MySpace Creates Guidelines For Social Networking
The agreement establishes a “Key Principles of Social Networking Sites Safety” document and urges site operators to incorporate safety features in four categories: Site Design and Functionality; Education and Tools for Parents, Educators and Children; Law Enforcement Cooperation; and Online Safety Task Force. The guidelines ask social sites to review all images, videos, and group content; make all profiles of 14- and 15-year-old users private so adult strangers cannot contact youngsters; and delete registered sex offenders’ profiles.
MySpace has already taken those steps, and it plans to make profiles of 16- and 17-year-olds private as well. The company said it will also improve technology that prohibits people under 14 from creating profiles.
The principles also call for social networking sites to contribute to Internet safety education for parents, educators, and children. MySpace has begun to offer tips and has created a public safety service announcement for parents. The social networking site is also creating free software to enhance safety.
MySpace said it will consider creating a child e-mail registry that could help parents prevent their children from creating accounts on MySpace or other social networking sites. MySpace also promised to increase communication with people who voice complaints.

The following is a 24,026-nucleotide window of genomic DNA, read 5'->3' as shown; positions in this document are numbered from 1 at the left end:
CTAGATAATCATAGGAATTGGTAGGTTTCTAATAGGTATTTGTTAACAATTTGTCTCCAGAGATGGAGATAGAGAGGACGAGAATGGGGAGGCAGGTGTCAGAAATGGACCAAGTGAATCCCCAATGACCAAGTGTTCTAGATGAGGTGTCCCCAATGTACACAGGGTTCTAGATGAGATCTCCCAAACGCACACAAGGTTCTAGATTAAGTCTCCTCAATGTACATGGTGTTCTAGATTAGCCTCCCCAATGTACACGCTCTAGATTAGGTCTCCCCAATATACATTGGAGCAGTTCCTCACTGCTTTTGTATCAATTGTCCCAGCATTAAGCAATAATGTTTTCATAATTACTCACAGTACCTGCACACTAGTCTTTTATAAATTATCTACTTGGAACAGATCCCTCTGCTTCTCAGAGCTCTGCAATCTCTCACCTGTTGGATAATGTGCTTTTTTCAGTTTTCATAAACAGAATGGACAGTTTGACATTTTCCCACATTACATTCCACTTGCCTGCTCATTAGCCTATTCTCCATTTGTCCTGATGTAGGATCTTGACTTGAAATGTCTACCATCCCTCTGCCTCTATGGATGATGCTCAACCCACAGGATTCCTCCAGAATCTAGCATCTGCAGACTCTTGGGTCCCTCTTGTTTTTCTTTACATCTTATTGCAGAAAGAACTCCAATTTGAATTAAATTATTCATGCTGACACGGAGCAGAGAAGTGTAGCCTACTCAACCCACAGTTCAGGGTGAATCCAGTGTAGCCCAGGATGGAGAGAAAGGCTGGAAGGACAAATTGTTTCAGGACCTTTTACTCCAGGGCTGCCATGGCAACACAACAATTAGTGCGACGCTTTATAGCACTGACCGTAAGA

The site also created a 24-hour hot line for law enforcement. The attorneys general said that should serve as a model for other sites.
Finally, MySpace plans to create an industry-wide Internet Safety Technical Task Force to improve Internet safety through identity authentication and other methods.
“The Task Force will explore all new technologies that can help make users more safe and secure including age verification,” MySpace said in a written announcement. “The Task Force will include Internet businesses, identity authentication experts, non-profit organizations, academics and technology companies.”
The task force will also include a representative from the National Center for Missing and Exploited Children.
Ernie Allen, president and chief executive of the National Center for Missing and Exploited Children, praised MySpace for efforts to improve security, privacy, and identity authentication.
“Today millions of teens use social networking sites,” Allen said in a prepared statement. “The collaborative effort between MySpace and the attorneys general is a major step that will make using social networking sites much safer for teens.”
Hemanshu Nigam, chief security officer at MySpace, thanked the attorneys general for their cooperation in improving safety on the Internet.
“This is an industry-wide challenge, and we must all work together to create a safer Internet,” Nigam said Monday, as MySpace and several attorneys general gathered for a news conference in New York City. “The principles we have adopted set forth what the industry needs to strive towards to provide a safer online experience for teens, and we look forward to sharing our ongoing safety innovations with other companies.”
Attorneys general from across the United States now want other social networking sites and Internet providers to adopt the principles. That move represents a public relations coup for MySpace, which is now upheld as an example for others to follow.